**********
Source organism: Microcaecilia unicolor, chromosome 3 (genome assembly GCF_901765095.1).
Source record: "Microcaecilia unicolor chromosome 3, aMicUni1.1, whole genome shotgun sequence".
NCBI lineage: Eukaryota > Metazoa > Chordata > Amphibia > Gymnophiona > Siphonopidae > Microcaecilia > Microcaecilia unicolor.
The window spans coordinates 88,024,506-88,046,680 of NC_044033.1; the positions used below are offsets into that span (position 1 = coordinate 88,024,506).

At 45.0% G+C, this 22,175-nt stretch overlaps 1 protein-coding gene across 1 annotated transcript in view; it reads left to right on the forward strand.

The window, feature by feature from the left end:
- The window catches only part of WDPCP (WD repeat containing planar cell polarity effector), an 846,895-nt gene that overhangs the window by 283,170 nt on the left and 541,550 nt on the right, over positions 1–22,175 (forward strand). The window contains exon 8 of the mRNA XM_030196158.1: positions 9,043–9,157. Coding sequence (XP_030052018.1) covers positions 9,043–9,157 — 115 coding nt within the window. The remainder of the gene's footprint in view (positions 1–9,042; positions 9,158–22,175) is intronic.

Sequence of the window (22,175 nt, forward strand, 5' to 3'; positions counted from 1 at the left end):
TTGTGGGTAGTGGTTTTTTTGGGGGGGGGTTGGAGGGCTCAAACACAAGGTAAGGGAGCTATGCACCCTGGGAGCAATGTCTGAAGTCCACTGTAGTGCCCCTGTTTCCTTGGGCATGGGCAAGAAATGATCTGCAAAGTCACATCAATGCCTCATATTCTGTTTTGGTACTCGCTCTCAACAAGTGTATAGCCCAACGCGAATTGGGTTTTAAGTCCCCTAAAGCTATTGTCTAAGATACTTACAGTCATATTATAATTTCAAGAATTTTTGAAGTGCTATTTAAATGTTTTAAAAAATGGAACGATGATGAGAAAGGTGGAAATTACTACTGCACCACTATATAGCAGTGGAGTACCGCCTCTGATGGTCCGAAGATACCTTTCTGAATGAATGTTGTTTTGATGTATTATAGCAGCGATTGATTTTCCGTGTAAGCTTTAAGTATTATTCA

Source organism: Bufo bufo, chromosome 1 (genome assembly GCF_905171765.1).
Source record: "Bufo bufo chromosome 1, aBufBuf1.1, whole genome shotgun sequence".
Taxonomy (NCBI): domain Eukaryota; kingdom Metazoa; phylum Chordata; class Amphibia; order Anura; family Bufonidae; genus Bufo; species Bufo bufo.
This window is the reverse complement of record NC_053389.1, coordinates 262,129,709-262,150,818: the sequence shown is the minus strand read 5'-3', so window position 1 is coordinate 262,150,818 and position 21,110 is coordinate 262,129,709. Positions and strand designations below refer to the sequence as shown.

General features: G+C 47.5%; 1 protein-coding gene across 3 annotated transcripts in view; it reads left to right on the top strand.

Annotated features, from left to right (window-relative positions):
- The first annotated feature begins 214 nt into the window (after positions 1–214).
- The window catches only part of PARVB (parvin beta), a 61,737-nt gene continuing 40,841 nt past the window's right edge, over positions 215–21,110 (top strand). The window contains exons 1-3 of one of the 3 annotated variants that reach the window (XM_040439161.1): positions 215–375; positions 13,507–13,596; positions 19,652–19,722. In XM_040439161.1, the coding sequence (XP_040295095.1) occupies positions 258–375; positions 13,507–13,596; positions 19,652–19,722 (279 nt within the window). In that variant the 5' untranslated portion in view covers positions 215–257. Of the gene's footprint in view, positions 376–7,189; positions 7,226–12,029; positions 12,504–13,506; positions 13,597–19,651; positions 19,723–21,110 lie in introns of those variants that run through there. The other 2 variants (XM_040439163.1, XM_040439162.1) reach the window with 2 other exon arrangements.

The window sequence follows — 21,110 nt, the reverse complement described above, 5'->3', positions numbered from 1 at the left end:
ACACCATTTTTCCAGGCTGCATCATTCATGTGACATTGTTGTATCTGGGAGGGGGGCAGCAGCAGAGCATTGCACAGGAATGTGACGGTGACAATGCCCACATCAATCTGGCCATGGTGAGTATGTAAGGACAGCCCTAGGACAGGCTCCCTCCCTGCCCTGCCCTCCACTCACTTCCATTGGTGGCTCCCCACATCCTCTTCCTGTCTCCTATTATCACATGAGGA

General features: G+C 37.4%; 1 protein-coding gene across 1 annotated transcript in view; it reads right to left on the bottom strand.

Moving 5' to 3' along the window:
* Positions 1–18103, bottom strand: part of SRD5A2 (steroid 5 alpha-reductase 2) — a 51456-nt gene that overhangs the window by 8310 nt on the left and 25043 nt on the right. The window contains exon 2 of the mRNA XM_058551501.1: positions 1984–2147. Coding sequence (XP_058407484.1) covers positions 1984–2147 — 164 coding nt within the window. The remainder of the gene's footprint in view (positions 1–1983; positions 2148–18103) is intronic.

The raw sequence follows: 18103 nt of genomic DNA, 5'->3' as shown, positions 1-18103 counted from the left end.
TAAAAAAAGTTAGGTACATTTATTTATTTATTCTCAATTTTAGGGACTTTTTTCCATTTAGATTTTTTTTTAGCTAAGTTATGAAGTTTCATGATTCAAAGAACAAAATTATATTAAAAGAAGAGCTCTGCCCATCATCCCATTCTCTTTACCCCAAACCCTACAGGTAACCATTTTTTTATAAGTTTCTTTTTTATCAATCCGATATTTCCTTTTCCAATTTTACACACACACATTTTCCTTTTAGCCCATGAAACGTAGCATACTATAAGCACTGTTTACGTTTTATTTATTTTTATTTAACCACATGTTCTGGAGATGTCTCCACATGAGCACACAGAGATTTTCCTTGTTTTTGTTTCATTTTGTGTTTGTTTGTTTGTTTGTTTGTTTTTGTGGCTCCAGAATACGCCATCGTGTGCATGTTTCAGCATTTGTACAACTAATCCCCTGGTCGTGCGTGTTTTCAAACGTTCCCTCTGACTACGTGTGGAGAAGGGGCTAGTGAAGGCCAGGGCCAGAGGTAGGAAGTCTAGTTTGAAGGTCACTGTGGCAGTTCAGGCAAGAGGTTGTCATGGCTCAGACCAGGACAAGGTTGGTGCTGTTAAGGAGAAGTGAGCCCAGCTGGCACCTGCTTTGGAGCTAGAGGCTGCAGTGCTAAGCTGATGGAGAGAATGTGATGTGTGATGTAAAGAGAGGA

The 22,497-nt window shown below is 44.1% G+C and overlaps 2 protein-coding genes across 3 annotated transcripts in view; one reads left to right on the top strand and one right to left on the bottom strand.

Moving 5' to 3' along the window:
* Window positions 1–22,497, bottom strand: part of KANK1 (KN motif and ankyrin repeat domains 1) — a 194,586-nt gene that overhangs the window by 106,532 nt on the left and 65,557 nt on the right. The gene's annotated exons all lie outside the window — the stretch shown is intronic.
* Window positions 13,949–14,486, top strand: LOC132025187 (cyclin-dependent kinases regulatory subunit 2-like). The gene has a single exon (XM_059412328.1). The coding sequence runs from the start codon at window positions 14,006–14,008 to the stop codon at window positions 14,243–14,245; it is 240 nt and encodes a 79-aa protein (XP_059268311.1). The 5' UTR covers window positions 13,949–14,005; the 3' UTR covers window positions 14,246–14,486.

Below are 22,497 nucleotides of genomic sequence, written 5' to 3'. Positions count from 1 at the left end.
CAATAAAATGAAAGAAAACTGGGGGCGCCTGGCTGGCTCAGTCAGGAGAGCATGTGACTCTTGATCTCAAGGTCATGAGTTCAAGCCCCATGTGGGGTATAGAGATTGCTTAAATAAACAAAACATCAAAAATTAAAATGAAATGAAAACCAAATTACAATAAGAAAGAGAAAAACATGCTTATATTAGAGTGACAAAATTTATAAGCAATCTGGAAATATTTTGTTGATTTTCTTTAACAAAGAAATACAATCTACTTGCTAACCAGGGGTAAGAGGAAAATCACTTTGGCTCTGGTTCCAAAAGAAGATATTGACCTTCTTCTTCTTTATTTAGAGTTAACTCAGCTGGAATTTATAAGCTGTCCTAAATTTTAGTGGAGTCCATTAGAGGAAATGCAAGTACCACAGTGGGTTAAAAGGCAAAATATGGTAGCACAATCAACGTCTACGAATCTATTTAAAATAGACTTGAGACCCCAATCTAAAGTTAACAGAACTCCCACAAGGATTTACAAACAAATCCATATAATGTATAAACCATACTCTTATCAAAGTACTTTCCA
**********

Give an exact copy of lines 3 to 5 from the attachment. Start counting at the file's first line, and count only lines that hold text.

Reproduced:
NCBI lineage: Eukaryota > Metazoa > Chordata > Amphibia > Gymnophiona > Siphonopidae > Microcaecilia > Microcaecilia unicolor.
The window spans coordinates 88,024,506-88,046,680 of NC_044033.1; the positions used below are offsets into that span (position 1 = coordinate 88,024,506).

At 45.0% G+C, this 22,175-nt stretch overlaps 1 protein-coding gene across 1 annotated transcript in view; it reads left to right on the forward strand.